Arlington Heights officials: Arlington Park redevelopment is top priority

As demolition of the Arlington Park grandstand nears completion, elected officials at Arlington Heights village hall declared Tuesday that redevelopment of the old racetrack is their top priority.

It probably goes without saying, but the Arlington Heights Village Board has formally declared it in writing: The redevelopment of Arlington Park is the elected panel’s top priority.

The board Tuesday night adopted that and eight other strategic priorities for 2024 and 2025, which follows the mayor’s and trustees’ more in-depth discussion at a goal setting retreat in July.

Formally, village officials commit to “work with the Chicago Bears Football Club, our residents and business, and all other local, regional and statewide partners to develop a responsible, mutually beneficial, and one-of-a-kind redevelopment plan for the former Arlington Racetrack site that benefits our community’s interests and is worthy of the property’s legacy.”

The language is slightly more verbose than a similar bullet point board members approved two years ago, when the still-operating racetrack was for sale but the NFL franchise hadn’t yet inked a $197.2 million purchase of the 326-acre site.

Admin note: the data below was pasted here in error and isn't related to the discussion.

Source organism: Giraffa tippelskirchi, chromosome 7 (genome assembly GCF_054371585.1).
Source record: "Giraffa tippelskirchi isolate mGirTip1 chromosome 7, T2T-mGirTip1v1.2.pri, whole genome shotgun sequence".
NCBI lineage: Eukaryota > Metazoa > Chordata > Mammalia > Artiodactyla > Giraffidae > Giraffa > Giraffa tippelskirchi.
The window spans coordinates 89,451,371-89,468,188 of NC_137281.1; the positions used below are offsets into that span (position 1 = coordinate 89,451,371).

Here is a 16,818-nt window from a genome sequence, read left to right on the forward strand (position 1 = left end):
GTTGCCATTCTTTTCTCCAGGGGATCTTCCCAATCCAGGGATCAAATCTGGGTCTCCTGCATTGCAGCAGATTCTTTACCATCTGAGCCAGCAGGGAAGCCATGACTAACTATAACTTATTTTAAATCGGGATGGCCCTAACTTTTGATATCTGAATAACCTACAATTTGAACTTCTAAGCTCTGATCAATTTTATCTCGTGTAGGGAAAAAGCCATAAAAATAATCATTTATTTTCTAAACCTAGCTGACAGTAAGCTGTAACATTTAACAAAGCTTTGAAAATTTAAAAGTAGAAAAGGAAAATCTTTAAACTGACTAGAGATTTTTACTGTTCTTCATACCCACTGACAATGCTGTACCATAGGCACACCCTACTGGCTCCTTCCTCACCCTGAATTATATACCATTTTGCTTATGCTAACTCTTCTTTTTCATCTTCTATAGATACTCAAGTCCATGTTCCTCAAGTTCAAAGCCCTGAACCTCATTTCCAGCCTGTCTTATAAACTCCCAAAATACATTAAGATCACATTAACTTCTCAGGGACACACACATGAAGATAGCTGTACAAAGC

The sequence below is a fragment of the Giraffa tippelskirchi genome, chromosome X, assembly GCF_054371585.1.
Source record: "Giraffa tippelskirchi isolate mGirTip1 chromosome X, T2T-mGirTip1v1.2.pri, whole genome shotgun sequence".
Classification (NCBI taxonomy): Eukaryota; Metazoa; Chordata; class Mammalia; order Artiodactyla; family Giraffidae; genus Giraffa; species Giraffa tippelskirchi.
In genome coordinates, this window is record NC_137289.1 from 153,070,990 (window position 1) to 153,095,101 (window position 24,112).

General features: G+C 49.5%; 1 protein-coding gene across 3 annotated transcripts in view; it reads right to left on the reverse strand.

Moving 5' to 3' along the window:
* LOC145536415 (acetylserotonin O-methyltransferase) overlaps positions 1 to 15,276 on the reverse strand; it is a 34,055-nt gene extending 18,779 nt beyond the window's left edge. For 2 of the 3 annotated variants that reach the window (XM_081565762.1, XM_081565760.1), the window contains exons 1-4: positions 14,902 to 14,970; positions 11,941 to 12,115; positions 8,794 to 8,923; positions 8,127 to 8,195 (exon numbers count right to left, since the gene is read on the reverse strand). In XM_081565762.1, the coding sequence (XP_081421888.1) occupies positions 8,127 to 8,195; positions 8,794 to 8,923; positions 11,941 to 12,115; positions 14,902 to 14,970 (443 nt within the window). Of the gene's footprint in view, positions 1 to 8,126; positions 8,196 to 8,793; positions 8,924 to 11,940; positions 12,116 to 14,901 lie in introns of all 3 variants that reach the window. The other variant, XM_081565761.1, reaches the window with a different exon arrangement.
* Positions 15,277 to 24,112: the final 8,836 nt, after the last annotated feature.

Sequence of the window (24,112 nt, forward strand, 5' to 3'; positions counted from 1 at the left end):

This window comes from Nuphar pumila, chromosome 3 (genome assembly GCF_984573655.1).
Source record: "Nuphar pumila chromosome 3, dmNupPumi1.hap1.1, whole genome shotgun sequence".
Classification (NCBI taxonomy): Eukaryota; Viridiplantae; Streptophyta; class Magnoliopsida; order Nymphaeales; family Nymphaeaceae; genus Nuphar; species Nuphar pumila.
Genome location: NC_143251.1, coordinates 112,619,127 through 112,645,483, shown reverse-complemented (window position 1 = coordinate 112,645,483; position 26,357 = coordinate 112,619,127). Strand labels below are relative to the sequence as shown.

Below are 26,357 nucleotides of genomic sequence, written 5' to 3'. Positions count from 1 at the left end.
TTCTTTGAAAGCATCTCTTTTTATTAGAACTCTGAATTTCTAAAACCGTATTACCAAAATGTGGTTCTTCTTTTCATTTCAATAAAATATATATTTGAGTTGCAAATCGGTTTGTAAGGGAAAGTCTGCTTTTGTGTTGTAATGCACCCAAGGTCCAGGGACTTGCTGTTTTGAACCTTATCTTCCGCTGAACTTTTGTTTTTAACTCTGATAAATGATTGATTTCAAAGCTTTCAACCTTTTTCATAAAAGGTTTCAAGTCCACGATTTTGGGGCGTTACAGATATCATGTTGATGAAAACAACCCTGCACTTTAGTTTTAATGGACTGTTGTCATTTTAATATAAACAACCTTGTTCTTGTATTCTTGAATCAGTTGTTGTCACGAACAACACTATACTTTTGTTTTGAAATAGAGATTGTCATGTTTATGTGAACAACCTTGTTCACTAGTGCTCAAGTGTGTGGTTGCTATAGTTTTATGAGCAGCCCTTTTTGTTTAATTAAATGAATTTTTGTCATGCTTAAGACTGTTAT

The Bears, who finalized the deal in February, are now in a protracted battle over their property tax payments to three Arlington Heights-area school districts. That’s delayed progress on parking, traffic and economic impact studies as part of the village’s review and approval process for the proposed $5 billion megadevelopment.

“We continue to work almost daily and communicate regularly with the Chicago Bears,” Village Manager Randy Recklaus said after the meeting Tuesday night. “We’re in regular communication with the school districts and a lot of other stakeholders to resolve the outstanding issues so we can continue a path forward, and that has not changed. This is a big, complicated project, and there are many details to work out, and we are working them out.”

Approval of the board’s priorities comes about two weeks after trustees hired lobbyists who could influence the cut of revenue the village gets from a proposed stadium redevelopment. Proposed legislation that would give the Bears a long-term property tax break faces an uphill battle in Springfield this fall.